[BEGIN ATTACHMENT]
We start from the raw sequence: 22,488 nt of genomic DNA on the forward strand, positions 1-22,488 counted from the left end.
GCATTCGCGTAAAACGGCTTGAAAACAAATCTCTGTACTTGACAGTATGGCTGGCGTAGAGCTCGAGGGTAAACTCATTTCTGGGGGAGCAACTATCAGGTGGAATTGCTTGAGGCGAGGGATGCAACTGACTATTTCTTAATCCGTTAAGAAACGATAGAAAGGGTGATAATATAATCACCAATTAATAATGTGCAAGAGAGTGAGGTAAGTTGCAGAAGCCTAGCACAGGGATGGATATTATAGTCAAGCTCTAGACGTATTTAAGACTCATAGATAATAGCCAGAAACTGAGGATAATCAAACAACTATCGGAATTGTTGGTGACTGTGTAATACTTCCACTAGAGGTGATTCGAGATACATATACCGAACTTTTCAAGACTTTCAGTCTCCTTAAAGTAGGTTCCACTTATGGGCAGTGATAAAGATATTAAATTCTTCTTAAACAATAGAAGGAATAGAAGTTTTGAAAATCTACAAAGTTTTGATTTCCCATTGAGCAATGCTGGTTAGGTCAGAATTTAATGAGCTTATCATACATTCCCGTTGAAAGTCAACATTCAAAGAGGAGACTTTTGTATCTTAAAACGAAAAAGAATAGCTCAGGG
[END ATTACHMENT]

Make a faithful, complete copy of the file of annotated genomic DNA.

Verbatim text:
We start from the raw sequence: 22,488 nt of genomic DNA on the forward strand, positions 1-22,488 counted from the left end.
GCATTCGCGTAAAACGGCTTGAAAACAAATCTCTGTACTTGACAGTATGGCTGGCGTAGAGCTCGAGGGTAAACTCATTTCTGGGGGAGCAACTATCAGGTGGAATTGCTTGAGGCGAGGGATGCAACTGACTATTTCTTAATCCGTTAAGAAACGATAGAAAGGGTGATAATATAATCACCAATTAATAATGTGCAAGAGAGTGAGGTAAGTTGCAGAAGCCTAGCACAGGGATGGATATTATAGTCAAGCTCTAGACGTATTTAAGACTCATAGATAATAGCCAGAAACTGAGGATAATCAAACAACTATCGGAATTGTTGGTGACTGTGTAATACTTCCACTAGAGGTGATTCGAGATACATATACCGAACTTTTCAAGACTTTCAGTCTCCTTAAAGTAGGTTCCACTTATGGGCAGTGATAAAGATATTAAATTCTTCTTAAACAATAGAAGGAATAGAAGTTTTGAAAATCTACAAAGTTTTGATTTCCCATTGAGCAATGCTGGTTAGGTCAGAATTTAATGAGCTTATCATACATTCCCGTTGAAAGTCAACATTCAAAGAGGAGACTTTTGTATCTTAAAACGAAAAAGAATAGCTCAGGG